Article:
LPD to be Named for Navy Medal of Honor Recipient
By RICHARD R. BURGESS, Managing Editor
ARLINGTON, Va. — The Navy’s 13th San Antonio-class amphibious dock ship (LPD) will be named for a naval officer who was awarded the Medal of Honor for gallantry during a kamikaze attack during the 1945 Okinawa campaign.
Speaking May 2 to reporters at the Pentagon, Navy Secretary Richard V. Spencer said the next LPD would be named for Capt. Richard M. McCool Jr., the former commanding officer of a landing craft support ship, large, Mark 3, that went to the aid of the crew of a sinking destroyer, USS William D. Porter, and then came under attack itself, but saved his ship despite being wounded and knocked temporarily unconscious.
Below is the text of the official citation for the Medal of Honor presented to then-Lt. McCool by President Harry S. Truman on Dec. 18, 1945:
“For conspicuous gallantry and intrepidity at the risk of his life above and beyond the call of duty as Commanding Officer of the U.S.S. LCS 122, during operations against enemy Japanese forces in the Ryukyu Chain, 10 and 11 June 1945. Sharply vigilant during hostile air raids against Allied ships on radar picket duty off Okinawa on 10 June, Lieutenant McCool aided materially in evacuating all survivors from a sinking destroyer which had sustained mortal damage under the devastating attacks. When his own craft was attacked simultaneously by two of the enemy’s suicide squadron early in the evening of 11 June, he instantly hurled the full power of his gun batteries against the plunging aircraft, shooting down the first and damaging the second before it crashed his station in the conning tower and engulfed the immediate area in a mass of flames. Although suffering from shrapnel wounds and painful burns, he rallied his concussion-shocked crew and initiated vigorous fire-fighting measures and then proceeded to the rescue of several trapped in a blazing compartment, subsequently carrying one man to safety despite the excruciating pain of additional severe burns. Unmindful of all personal danger, he continued his efforts without respite until aid arrived from other ships and he was evacuated. By his staunch leadership, capable direction and indomitable determination throughout the crisis, Lieutenant McCool saved the lives of many who otherwise might have perished and contributed materially to the saving of his ship for further combat service. His valiant spirit of self-sacrifice in the face of extreme peril sustains and enhances the highest traditions of the United States Naval Service.”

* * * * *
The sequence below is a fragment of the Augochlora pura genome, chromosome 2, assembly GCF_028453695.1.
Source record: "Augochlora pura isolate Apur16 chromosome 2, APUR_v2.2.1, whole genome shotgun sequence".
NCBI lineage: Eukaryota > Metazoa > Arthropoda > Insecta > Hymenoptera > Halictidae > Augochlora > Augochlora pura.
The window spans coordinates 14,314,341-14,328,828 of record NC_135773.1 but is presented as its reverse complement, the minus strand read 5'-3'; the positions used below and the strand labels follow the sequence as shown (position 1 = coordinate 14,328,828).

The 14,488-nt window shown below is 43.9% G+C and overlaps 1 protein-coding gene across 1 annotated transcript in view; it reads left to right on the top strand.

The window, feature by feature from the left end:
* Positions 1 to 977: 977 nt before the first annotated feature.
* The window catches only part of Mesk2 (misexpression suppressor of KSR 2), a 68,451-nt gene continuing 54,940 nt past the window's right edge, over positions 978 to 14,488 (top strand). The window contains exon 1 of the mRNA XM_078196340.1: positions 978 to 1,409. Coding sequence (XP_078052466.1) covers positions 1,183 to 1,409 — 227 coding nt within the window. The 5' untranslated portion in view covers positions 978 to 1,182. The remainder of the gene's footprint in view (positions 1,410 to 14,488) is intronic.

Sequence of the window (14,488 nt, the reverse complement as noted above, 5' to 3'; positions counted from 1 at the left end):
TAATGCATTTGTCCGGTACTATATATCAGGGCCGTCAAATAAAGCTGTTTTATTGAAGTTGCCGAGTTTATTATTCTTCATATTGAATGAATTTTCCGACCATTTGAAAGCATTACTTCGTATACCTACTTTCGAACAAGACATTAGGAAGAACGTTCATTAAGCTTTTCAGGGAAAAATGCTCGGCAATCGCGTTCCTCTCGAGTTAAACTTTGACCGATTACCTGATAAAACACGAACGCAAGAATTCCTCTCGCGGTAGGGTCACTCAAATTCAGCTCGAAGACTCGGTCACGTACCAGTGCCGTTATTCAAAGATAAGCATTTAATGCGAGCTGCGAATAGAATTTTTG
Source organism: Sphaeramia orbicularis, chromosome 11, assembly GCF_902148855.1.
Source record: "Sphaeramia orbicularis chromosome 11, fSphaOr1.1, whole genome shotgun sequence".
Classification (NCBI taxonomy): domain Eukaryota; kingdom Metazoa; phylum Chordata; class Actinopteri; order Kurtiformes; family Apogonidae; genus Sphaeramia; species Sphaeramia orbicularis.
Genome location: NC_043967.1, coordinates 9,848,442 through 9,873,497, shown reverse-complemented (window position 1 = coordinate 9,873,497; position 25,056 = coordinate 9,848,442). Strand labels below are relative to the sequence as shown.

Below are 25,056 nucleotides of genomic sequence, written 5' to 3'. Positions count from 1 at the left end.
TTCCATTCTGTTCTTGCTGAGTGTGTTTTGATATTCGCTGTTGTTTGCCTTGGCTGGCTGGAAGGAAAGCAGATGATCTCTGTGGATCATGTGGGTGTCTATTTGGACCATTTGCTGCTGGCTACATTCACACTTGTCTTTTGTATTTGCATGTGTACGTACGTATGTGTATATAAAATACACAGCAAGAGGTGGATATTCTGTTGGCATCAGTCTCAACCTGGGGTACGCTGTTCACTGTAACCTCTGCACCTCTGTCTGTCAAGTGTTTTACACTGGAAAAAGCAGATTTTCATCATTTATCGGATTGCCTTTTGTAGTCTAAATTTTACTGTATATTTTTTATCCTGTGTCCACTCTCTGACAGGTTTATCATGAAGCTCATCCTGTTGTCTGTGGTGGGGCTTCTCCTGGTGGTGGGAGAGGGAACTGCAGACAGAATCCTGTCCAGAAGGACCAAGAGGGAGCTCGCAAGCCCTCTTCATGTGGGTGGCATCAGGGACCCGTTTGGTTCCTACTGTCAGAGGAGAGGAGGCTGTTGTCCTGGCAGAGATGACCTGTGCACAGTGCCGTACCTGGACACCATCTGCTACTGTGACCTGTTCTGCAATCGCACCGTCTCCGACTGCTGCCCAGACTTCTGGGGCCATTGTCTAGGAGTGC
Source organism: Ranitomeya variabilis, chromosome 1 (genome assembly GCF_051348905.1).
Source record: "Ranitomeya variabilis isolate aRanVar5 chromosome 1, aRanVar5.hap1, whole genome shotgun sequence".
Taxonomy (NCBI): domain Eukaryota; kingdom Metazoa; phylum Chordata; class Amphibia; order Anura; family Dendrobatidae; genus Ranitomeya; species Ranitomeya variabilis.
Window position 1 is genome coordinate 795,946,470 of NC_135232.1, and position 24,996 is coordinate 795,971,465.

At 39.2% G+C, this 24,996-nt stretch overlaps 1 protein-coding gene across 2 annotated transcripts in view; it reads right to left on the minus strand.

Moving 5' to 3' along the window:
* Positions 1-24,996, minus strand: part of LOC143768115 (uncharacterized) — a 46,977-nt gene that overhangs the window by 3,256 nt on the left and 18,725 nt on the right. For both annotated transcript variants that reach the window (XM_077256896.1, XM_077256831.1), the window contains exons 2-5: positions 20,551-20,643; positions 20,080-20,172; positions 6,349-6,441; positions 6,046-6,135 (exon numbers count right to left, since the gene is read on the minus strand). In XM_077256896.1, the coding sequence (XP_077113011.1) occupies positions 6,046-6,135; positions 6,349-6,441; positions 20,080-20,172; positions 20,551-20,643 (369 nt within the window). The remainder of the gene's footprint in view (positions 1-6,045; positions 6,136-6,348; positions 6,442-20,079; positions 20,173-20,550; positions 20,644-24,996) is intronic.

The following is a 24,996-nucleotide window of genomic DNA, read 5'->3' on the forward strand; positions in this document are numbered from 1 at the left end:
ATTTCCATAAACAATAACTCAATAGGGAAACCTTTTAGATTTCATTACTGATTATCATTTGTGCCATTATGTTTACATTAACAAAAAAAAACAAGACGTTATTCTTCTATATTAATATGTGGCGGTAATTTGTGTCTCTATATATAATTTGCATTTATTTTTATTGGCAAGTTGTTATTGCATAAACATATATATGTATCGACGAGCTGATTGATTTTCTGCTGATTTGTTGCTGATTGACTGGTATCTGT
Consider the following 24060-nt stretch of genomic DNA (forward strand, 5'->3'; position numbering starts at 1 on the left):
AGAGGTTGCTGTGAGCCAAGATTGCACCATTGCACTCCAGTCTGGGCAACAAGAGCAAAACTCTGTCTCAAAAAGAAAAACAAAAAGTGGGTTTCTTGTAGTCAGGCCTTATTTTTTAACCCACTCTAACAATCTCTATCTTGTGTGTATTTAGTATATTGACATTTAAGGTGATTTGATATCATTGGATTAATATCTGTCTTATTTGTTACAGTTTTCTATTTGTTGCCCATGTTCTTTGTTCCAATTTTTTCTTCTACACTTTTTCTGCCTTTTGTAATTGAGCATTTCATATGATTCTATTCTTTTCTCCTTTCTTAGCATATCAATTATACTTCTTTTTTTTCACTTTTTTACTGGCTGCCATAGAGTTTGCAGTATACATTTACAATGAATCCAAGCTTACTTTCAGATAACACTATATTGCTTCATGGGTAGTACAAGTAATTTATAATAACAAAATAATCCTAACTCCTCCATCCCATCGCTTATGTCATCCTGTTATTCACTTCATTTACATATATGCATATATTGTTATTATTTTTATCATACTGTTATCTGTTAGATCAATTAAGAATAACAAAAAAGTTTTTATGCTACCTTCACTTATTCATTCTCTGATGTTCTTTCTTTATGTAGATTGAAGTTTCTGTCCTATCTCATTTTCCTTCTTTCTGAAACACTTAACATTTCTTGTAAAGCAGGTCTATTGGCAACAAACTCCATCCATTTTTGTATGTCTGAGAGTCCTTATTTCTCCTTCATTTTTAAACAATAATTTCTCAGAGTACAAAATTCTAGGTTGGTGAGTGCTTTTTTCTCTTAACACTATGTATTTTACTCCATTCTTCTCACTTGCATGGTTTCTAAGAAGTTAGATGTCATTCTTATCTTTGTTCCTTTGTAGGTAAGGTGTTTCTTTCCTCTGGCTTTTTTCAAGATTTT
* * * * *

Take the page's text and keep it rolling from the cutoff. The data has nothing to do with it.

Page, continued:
McCool, an Oklahoma native, served in the Korean and Vietnam wars as well, retiring with the rank of captain. He died in 2008.
Spencer broke the tradition of naming LPDs for cities and counties in the United States by naming the ship after a naval hero.
LPD 29 will be built by Huntington Ingalls’ shipyard in Pascagoula, Mississippi, under a $1.4 billion contract awarded in February.